The Financial Conduct Authority (FCA) has revealed a number of changes to overdraft fees and charges, which makes the system easier to manage and more customer friendly. Overdrafts cost the British public £2.4 billion in 2017, and in some cases overdraft fees can be up to as much as 10 times the fee for a payday loan. No wonder competition and rates in the unsecured loans market are so competitive and continuing to be so, the alternatives seem totally unreasonable.
The FCA have called for a number of changes such as banning fixed fees, such as daily or monthly charges, and have demanded an end to exorbitant charges for unauthorised overdraft usage versus arranged overdrafts. The regulator has also insisted that banks and building societies help the customer to understand overdrafts better, by using an APR when advertising rates to price overdrafts more simply, and to more fairy reflect the actual costs of declined or missed payments when dealing with unauthorised issues.
The FCA has also insisted that the lender is able to identify customers that may be in financial difficulty and devise strategies and plans to help the customer moving forward. The objective is to help those customers reduce continued overdraft reliance and use, by perhaps offering alternative products such as an unsecured loan which may be more suited to the customers’ needs.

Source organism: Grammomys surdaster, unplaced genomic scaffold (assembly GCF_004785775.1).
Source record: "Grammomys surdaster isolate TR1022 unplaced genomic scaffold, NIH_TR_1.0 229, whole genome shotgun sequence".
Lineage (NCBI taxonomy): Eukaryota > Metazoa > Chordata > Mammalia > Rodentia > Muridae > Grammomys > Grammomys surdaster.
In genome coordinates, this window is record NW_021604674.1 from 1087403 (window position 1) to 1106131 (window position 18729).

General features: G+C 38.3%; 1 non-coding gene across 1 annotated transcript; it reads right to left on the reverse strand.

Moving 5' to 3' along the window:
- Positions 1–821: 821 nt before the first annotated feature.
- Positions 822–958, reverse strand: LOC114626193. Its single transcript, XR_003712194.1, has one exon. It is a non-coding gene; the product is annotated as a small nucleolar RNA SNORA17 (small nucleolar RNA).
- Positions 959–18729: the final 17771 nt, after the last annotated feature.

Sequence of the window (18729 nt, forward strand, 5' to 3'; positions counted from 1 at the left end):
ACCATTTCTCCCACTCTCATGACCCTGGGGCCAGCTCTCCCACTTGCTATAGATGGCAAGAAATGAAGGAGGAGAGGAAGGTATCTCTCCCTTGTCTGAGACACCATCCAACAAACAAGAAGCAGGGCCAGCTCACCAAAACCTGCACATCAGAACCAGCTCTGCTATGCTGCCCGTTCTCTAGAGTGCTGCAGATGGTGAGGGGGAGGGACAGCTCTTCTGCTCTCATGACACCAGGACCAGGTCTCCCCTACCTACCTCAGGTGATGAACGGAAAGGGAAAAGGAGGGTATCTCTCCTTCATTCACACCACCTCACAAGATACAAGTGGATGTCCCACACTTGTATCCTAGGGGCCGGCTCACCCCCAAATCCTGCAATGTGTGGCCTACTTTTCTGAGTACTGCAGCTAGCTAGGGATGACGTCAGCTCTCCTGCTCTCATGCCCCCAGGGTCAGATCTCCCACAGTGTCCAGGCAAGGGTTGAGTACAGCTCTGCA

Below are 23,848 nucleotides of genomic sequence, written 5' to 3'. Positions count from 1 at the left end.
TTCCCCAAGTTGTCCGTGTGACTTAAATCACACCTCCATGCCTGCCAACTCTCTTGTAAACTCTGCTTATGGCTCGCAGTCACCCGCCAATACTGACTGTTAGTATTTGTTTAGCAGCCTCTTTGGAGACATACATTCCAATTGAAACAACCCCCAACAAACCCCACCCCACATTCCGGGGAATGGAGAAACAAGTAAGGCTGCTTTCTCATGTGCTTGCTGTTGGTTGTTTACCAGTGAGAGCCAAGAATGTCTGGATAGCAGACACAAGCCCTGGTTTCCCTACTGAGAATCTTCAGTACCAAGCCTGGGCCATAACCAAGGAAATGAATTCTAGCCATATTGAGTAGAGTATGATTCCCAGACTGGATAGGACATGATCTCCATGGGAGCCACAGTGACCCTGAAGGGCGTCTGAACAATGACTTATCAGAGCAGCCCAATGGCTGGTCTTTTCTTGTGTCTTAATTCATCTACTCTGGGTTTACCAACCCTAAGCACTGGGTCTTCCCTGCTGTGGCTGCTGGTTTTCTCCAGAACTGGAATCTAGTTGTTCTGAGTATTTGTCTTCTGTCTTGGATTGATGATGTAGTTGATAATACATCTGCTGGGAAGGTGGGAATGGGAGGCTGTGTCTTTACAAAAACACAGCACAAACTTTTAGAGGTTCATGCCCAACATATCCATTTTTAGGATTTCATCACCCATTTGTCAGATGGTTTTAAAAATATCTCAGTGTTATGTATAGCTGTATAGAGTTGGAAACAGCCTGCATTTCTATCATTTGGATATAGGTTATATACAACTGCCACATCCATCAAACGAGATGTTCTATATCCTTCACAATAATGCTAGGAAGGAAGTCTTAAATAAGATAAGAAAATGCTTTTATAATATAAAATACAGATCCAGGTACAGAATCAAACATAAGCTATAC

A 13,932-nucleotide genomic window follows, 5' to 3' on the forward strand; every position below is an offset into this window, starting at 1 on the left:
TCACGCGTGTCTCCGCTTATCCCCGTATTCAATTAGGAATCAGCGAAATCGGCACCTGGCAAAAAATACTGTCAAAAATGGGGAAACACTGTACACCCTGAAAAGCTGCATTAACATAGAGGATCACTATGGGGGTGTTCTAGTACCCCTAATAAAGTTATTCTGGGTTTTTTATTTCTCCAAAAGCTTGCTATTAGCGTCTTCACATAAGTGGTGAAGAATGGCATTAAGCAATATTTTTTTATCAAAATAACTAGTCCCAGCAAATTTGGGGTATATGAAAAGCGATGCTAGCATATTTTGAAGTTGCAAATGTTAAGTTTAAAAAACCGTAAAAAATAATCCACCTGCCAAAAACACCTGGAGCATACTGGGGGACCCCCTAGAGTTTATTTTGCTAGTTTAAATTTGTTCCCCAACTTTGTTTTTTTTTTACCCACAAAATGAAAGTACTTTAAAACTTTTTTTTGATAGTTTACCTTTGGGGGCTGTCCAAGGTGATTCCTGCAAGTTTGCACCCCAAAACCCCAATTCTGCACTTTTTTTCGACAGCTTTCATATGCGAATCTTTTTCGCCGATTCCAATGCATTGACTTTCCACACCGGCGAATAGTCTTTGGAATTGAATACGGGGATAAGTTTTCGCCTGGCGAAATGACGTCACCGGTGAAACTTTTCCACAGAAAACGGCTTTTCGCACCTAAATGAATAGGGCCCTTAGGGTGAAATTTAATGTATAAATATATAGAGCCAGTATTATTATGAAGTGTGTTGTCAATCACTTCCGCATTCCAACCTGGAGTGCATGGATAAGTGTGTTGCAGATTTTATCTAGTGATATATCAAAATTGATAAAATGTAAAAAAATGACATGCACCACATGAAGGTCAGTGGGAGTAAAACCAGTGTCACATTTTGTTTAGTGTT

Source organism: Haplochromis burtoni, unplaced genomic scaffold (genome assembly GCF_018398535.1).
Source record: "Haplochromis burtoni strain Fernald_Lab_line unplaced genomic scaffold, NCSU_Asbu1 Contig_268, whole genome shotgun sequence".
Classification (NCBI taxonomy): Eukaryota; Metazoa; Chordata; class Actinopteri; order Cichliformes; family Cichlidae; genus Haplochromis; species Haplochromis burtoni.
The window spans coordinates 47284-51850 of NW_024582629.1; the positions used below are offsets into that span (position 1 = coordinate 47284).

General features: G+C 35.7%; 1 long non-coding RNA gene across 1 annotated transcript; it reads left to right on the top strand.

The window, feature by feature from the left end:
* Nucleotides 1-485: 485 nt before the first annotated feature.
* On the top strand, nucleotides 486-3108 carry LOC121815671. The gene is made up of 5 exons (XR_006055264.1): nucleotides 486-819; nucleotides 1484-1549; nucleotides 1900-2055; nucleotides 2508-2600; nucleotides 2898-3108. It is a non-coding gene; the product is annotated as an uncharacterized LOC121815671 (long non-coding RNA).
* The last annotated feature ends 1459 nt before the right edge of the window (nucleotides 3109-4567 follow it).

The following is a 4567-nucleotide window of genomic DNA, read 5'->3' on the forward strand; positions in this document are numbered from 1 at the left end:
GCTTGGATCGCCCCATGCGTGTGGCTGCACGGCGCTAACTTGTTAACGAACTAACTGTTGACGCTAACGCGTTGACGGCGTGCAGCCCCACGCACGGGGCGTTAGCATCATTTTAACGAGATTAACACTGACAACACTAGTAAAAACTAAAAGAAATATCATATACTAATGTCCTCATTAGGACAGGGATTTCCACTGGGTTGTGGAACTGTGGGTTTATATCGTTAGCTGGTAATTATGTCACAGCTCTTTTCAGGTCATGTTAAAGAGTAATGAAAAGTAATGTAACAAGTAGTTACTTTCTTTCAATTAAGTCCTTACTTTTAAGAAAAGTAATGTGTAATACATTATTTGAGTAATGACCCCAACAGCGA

Research conducted by the FCA highlighted that customers wanted the costs of an overdraft shown in pounds and pence alongside the APR and interest rate. Thus UK Finance (the trade body that represents the financial sector) has agreed to implement this alongside the other FCA requirements.
Chief executive of the FCA, Andrew Bailey said: “Our radical package of remedies will make overdrafts fairer, simpler and easier to manage. We are simplifying and standardising the way banks charge for overdrafts. Following our changes, we expect the typical cost of borrowing £100 through an unarranged overdraft to drop from £5 a day to less than 20p a day. The decisive action we are taking will give greater protections to millions of people who use an overdraft, particularly the most vulnerable.”
So when does all this come into force? The FCA guidance on refused payment fees comes into effect immediately, with the rest of the new rules implemented on the 6th April 2020.